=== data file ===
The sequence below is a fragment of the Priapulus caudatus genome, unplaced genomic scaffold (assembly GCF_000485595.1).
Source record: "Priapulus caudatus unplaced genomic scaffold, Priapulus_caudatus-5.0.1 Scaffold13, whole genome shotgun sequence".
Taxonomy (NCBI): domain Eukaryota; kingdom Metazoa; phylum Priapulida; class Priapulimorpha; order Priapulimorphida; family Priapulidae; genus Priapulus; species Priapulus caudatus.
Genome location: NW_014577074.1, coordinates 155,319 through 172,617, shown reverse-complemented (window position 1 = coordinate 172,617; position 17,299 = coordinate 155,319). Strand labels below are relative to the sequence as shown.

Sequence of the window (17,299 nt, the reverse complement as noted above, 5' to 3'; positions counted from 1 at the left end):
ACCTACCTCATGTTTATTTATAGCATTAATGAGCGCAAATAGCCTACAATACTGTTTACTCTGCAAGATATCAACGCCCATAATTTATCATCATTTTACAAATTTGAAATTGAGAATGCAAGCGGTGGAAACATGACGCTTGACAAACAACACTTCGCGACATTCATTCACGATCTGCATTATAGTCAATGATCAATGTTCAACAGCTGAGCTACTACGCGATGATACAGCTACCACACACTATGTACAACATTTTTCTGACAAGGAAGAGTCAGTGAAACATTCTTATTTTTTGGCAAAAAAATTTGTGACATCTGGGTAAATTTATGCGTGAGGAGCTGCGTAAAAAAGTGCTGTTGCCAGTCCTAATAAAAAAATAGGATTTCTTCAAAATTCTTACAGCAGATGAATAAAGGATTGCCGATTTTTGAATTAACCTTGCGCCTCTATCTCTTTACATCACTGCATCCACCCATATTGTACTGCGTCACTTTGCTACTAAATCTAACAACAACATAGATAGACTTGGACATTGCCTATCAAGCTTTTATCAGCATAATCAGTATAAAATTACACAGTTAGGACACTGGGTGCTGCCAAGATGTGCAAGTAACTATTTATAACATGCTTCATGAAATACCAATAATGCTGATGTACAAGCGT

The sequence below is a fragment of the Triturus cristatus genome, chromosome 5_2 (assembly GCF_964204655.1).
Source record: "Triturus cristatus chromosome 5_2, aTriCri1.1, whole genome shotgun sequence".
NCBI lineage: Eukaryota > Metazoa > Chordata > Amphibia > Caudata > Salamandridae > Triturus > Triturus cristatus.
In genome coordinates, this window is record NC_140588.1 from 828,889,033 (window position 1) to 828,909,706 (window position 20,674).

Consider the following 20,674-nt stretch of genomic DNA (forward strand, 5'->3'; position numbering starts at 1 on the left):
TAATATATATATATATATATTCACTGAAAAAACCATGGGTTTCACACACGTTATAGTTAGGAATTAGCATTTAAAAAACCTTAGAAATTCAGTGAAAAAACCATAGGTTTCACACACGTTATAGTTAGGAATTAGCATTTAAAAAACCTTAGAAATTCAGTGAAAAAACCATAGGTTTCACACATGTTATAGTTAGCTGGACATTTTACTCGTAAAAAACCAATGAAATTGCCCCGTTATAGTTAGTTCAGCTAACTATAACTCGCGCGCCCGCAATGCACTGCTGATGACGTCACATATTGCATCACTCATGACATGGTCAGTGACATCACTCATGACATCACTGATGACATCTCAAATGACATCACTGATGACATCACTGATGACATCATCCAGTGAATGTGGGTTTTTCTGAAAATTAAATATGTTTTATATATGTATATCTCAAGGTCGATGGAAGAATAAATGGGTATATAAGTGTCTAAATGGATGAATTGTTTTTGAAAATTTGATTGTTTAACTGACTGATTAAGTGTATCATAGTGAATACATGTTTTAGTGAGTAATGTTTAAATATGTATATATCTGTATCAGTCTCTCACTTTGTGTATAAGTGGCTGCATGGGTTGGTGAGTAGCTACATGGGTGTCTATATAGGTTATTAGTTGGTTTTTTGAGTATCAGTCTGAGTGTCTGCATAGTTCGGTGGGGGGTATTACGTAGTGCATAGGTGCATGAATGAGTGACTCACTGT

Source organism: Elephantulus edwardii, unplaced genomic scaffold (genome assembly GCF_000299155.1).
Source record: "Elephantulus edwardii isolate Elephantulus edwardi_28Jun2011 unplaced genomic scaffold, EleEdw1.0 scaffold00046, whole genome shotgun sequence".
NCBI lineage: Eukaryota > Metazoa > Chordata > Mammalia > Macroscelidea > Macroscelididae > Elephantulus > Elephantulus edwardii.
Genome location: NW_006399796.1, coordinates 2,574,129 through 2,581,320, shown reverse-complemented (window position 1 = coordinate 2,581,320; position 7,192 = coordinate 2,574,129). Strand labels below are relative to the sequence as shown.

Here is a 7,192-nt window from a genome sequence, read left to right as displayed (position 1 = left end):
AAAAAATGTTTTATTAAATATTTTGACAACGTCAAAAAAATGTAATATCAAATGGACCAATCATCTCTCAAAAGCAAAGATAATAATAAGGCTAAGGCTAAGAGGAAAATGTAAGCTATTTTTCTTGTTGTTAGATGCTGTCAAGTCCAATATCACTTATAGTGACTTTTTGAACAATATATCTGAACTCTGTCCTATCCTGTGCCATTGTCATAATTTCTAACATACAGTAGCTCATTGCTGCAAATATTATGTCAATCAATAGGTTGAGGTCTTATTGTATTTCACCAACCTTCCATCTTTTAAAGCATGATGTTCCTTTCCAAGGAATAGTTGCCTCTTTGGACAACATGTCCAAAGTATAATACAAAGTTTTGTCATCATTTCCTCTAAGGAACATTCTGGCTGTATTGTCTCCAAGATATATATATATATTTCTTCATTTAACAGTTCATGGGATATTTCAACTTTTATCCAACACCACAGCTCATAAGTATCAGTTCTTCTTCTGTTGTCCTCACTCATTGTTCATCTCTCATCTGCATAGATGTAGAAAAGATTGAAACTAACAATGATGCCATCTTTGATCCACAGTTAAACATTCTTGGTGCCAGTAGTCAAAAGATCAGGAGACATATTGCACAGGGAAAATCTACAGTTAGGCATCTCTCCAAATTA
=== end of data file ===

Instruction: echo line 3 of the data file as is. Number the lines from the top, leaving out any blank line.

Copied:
Taxonomy (NCBI): domain Eukaryota; kingdom Metazoa; phylum Priapulida; class Priapulimorpha; order Priapulimorphida; family Priapulidae; genus Priapulus; species Priapulus caudatus.